FAQ
Seems reasonable to me. Especially since commitChanges is a no-op in that situation.
Also, that's how property change listeners in java beans work... only fire if the old and new values are different (see http://download.oracle.com/javase/7/docs/api/java/beans/PropertyChangeSupport.html#firePropertyChange(java.beans.PropertyChangeEvent). Not that these are property change listeners... but it meets prior expectation.

Robert
On Mar 11, 2011, at 3/112:22 PM , Michael Gentry wrote:

I just did a quick test using:

DataContext dataContext = DataContext.createDataContext();

User user = dataContext.newObject(User.class);

user.setFirstName("System");
user.setLastName("Administrator");
user.setUsername("admin");

dataContext.commitChanges();

user.setFirstName("System"); // This isn't a real change

System.out.println(dataContext.hasChanges());

dataContext.commitChanges();

In a nutshell, create a user, commit it, set a value to the same
value, then check hasChanges(). The output is:


INFO: INSERT INTO Users (first_name, id, last_name, password,
username) VALUES (?, ?, ?, ?, ?)
INFO: [bind: 1->first_name:'System', 2->id:200,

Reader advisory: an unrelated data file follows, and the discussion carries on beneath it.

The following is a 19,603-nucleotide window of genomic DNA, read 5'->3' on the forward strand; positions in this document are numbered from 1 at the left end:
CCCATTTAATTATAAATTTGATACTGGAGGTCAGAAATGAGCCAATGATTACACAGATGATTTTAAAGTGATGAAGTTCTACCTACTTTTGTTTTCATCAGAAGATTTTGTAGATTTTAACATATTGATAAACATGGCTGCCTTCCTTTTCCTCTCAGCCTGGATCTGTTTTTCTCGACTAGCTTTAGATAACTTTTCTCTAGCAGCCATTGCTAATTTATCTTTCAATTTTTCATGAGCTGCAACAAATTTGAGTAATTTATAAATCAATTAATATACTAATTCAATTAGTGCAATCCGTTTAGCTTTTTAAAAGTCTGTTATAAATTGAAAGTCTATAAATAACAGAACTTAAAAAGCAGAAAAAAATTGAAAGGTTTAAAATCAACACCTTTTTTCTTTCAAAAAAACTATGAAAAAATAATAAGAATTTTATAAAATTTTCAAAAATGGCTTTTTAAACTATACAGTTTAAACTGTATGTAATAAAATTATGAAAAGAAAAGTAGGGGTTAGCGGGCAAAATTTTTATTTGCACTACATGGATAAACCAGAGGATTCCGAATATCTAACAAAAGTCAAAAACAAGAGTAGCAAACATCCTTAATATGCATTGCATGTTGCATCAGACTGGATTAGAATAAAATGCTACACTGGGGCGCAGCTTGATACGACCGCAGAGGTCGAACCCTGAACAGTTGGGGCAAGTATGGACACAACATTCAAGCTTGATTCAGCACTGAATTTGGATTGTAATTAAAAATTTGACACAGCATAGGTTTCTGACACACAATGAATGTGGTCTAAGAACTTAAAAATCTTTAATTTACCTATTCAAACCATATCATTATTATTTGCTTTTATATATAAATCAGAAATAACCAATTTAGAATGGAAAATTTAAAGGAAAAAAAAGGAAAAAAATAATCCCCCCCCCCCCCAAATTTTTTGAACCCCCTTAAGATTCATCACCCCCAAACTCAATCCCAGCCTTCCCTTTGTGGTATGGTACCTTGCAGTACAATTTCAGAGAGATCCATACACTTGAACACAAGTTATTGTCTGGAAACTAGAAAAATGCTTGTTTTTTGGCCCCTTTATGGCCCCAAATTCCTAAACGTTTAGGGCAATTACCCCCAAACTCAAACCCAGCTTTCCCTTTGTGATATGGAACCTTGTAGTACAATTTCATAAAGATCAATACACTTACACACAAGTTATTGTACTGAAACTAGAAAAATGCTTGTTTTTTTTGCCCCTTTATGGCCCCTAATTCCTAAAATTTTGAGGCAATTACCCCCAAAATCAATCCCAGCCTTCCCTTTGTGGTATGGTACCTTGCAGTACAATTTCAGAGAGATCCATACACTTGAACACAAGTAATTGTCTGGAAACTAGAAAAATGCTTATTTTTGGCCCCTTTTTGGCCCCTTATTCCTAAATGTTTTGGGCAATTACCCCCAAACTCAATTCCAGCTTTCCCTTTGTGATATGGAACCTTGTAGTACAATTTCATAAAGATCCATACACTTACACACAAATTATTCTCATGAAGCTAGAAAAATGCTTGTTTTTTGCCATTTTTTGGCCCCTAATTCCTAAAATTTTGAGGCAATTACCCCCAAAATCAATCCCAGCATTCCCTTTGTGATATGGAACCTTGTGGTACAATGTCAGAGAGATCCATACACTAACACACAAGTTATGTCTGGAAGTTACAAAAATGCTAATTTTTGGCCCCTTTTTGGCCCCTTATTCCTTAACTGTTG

3->last_name:'Administrator', 4->password:NULL, 5->username:'admin']
true

The "true" is that the dataContext has changes, even though the second
commitChanges() doesn't do anything (there are no real changes).
Should we modify CayenneDataObject's writeProperty() to check if the
old value and new value are equal before calling propertyChanged()? I
was also noticing Embeddables doing something similar.

Thanks,

mrg

Search Discussions

Discussion Posts

Previous

Follow ups

Related Discussions

Discussion Navigation
viewthread | post
posts ‹ prev | 2 of 9 | next ›
Discussion Overview
groupdev @
categoriescayenne
postedMar 11, '11 at 8:23p
activeMar 12, '11 at 1:42p
posts9
users3
websitecayenne.apache.org

People

Translate

site design / logo © 2021 Grokbase